Anna Clark


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Anna Clark is a reporter covering issues in the Midwest. She came to ProPublica after many years working as an independent journalist with a particular interest in how cities are made and unmade. She is the author of “The Poisoned City: Flint’s Water and the American Urban Tragedy,” which won the Hillman Prize for Book Journalism and the Rachel Carson Environment Book Award. It was also a finalist for the Helen Bernstein Book Award and longlisted for the Andrew Carnegie Medal. Clark’s reporting has appeared in the New York Times, the Washington Post, Elle, the New Republic, the Columbia Journalism Review, the Detroit Free Press and Belt Magazine, among other publications.

Clark also edited “A Detroit Anthology,” a Michigan Notable Book, ” and she is a nonfiction faculty member in Alma College’s MFA Program in Creative Writing. She lives in Detroit.

A Sweeping Report on a Michigan School Shooting Finds Multiple Failures and a Troubled Aftermath

Parents, already shaken by the fatal incident at Oxford High School, lost confidence in the school district when it hesitated to find and acknowledge accountability for the 2021 shooting.

Federal Scrutiny, Plunging Revenue Plague a Private College’s Attempt at a Turnaround

Baker College once was Michigan’s largest private nonprofit school, built on questionable promises of employment and cost. But a new school year brings a fresh host of financial and reputational problems.

Michigan Still Allows Emergency Takeovers of Local Governments. Is It Finally Time to Reconsider This Drastic Measure?

Under emergency management, Flint faced problems that turned catastrophic while Detroit charted a new course. That mixed record and stark racial disparities have prompted calls for change.

Baker College Faces Federal Investigation Over “Recruitment and Marketing Practices”

ProPublica and the Detroit Free Press found that Baker College spent more on marketing than it did on financial aid. Now, the school faces an inquiry by the U.S. Department of Education.

Scores of Critical Lab Tests Fall Into a Regulatory Void. The FDA Is Trying to Close It.

Lab-developed tests like prenatal screenings have become increasingly popular, all while escaping the bulk of federal scrutiny over marketing and accuracy. Now, the FDA is beginning the process of imposing regulations on these kinds of tests.

Could a Michigan School Shooting Have Been Prevented? Families Still Waiting for a Full Accounting of What Happened.

Eighteen months after the deadly shooting at Oxford High School, parents want answers from the district. The mistrust sowed in the community by the delays reflects failures across the country to methodically investigate these tragedies.

Life-Giving but Lethal: The Culprit Behind Dead Zones and the Threat to Our Water Supply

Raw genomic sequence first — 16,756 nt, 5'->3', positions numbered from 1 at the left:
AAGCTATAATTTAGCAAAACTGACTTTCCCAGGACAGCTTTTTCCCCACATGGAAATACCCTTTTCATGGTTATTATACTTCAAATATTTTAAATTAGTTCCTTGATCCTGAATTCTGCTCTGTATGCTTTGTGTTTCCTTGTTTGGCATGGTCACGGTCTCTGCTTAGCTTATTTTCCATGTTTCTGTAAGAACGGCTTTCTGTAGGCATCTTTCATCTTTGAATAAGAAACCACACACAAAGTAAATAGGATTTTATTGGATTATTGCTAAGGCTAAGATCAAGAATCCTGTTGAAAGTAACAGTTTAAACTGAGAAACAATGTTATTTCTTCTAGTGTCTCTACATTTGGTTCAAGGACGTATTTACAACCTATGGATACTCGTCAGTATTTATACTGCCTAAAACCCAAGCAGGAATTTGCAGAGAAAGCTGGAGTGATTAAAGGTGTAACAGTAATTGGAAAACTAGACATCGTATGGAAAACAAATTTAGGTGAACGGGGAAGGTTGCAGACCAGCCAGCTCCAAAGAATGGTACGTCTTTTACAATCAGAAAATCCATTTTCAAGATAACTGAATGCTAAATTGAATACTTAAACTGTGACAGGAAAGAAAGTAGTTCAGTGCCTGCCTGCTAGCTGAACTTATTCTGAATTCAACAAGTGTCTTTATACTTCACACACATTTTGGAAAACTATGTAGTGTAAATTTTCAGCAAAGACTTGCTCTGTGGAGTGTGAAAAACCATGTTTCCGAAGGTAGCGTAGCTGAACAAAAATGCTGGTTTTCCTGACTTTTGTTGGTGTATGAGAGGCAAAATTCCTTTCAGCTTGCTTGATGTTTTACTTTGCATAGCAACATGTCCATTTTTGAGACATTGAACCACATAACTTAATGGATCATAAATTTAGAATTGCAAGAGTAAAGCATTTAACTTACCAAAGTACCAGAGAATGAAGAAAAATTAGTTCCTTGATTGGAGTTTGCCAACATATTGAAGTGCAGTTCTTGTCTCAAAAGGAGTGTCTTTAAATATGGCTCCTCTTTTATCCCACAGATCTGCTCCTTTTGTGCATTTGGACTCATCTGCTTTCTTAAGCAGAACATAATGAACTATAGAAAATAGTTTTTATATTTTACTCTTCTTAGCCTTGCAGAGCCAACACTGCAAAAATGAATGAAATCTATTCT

In his new book, “The Devil’s Element,” award-winning journalist Dan Egan explores the impact of phosphorus on our water and our world.

The Tests Are Vital. But Congress Decided That Regulation Is Not.

Money and lobbying help shield lab-developed tests, including prenatal screenings, from heightened federal scrutiny.

America’s Adult Education System Is Broken. Here’s How Experts Say We Can Fix It.

Experts say that more money is critical to improving the national system. Many states have developed creative solutions in spite of their limited funding.

Pregnant? Here’s What You Need to Know About NIPTs

The noninvasive prenatal testing industry confuses patients and even some doctors. So we’ve created this guide to the tests, the accuracy of results, cost and more.

A Fifth of American Adults Struggle to Read. Why Are We Failing to Teach Them?

The nation’s approach to adult education has so far neglected to connect the millions of people struggling to read with the programs set up to help them.

They Trusted Their Prenatal Test. They Didn’t Know the Industry Is an Unregulated “Wild West.”

As regulators stay on the sideline, a growing industry expands its reach but leaves some pregnant patients feeling misled and heartbroken.

One in Five Americans Struggles to Read. We Want to Understand Why.

This is not only an individual hardship but a societal crisis. We want to look at the root causes that make reading inaccessible for so many people.

These Children Fled Afghanistan Without Their Families. They’re Stuck in U.S. Custody.

Nearly 200 Afghan children brought here without family by the U.S. government during the haphazard military pullout are languishing in federal custody.

Baker College Threatens Legal Action Against Former Teacher Who Talked to Reporters

Jacqueline Tessmer spoke out about students who left school without jobs or degrees, saying Baker “ruined” lives. And she’s not retracting her statements.

The Nonprofit College That Spends More on Marketing Than Financial Aid

Baker College promises students a better life. But few ever graduate, and even those who do often leave with crushing debt and useless degrees. No one — not the board, nor the accreditors, nor the federal government — has intervened.

Have You Had an Experience With Prenatal Genetic Testing? We’d Like to Hear About It — and See the Bill.

We want to understand more about your interactions with genetic screening providers, such as Progenity, Natera, Harmony and others.

The Unfinished Business of Flint’s Water Crisis

Criminal charges and a class-action settlement may seem like the last chapter in Flint’s story, but many of the most important reforms at the root of the city’s water crisis remain undone.

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